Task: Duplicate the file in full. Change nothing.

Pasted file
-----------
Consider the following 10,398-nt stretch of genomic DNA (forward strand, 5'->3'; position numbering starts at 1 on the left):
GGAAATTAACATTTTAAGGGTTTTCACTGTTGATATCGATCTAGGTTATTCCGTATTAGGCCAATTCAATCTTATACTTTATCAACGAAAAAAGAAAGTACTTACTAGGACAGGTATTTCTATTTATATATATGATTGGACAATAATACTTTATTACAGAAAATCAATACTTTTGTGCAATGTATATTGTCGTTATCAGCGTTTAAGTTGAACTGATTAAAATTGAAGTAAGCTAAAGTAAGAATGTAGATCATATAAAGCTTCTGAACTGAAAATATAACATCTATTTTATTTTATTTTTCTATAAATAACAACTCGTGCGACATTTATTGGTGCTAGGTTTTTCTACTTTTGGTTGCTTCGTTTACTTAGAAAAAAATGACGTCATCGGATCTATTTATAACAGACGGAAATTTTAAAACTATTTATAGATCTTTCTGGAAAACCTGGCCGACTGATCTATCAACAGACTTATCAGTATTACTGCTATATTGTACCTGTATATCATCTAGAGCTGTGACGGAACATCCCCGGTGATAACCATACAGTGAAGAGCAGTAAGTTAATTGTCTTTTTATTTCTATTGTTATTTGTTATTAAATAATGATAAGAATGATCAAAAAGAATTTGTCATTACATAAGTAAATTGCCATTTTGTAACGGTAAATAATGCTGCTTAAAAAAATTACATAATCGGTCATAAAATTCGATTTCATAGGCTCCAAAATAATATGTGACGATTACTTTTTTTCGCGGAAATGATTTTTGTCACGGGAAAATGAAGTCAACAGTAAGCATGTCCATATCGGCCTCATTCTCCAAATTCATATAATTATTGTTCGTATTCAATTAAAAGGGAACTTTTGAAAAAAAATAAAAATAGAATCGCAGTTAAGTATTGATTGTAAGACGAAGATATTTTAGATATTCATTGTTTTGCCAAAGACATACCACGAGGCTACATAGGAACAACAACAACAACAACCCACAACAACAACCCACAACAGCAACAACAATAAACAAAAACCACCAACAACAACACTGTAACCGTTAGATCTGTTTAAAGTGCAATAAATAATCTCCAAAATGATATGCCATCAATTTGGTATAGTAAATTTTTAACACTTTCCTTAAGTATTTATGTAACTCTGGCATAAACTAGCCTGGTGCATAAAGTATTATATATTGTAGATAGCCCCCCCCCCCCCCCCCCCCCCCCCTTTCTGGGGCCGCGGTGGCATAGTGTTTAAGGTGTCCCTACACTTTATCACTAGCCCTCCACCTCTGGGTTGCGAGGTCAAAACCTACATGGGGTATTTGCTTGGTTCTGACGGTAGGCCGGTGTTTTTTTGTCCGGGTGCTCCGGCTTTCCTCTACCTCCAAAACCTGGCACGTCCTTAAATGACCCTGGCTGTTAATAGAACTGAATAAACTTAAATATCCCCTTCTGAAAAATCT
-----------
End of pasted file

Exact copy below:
Consider the following 10,398-nt stretch of genomic DNA (forward strand, 5'->3'; position numbering starts at 1 on the left):
GGAAATTAACATTTTAAGGGTTTTCACTGTTGATATCGATCTAGGTTATTCCGTATTAGGCCAATTCAATCTTATACTTTATCAACGAAAAAAGAAAGTACTTACTAGGACAGGTATTTCTATTTATATATATGATTGGACAATAATACTTTATTACAGAAAATCAATACTTTTGTGCAATGTATATTGTCGTTATCAGCGTTTAAGTTGAACTGATTAAAATTGAAGTAAGCTAAAGTAAGAATGTAGATCATATAAAGCTTCTGAACTGAAAATATAACATCTATTTTATTTTATTTTTCTATAAATAACAACTCGTGCGACATTTATTGGTGCTAGGTTTTTCTACTTTTGGTTGCTTCGTTTACTTAGAAAAAAATGACGTCATCGGATCTATTTATAACAGACGGAAATTTTAAAACTATTTATAGATCTTTCTGGAAAACCTGGCCGACTGATCTATCAACAGACTTATCAGTATTACTGCTATATTGTACCTGTATATCATCTAGAGCTGTGACGGAACATCCCCGGTGATAACCATACAGTGAAGAGCAGTAAGTTAATTGTCTTTTTATTTCTATTGTTATTTGTTATTAAATAATGATAAGAATGATCAAAAAGAATTTGTCATTACATAAGTAAATTGCCATTTTGTAACGGTAAATAATGCTGCTTAAAAAAATTACATAATCGGTCATAAAATTCGATTTCATAGGCTCCAAAATAATATGTGACGATTACTTTTTTTCGCGGAAATGATTTTTGTCACGGGAAAATGAAGTCAACAGTAAGCATGTCCATATCGGCCTCATTCTCCAAATTCATATAATTATTGTTCGTATTCAATTAAAAGGGAACTTTTGAAAAAAAATAAAAATAGAATCGCAGTTAAGTATTGATTGTAAGACGAAGATATTTTAGATATTCATTGTTTTGCCAAAGACATACCACGAGGCTACATAGGAACAACAACAACAACAACCCACAACAACAACCCACAACAGCAACAACAATAAACAAAAACCACCAACAACAACACTGTAACCGTTAGATCTGTTTAAAGTGCAATAAATAATCTCCAAAATGATATGCCATCAATTTGGTATAGTAAATTTTTAACACTTTCCTTAAGTATTTATGTAACTCTGGCATAAACTAGCCTGGTGCATAAAGTATTATATATTGTAGATAGCCCCCCCCCCCCCCCCCCCCCCCCCTTTCTGGGGCCGCGGTGGCATAGTGTTTAAGGTGTCCCTACACTTTATCACTAGCCCTCCACCTCTGGGTTGCGAGGTCAAAACCTACATGGGGTATTTGCTTGGTTCTGACGGTAGGCCGGTGTTTTTTTGTCCGGGTGCTCCGGCTTTCCTCTACCTCCAAAACCTGGCACGTCCTTAAATGACCCTGGCTGTTAATAGAACTGAATAAACTTAAATATCCCCTTCTGAAAAATCT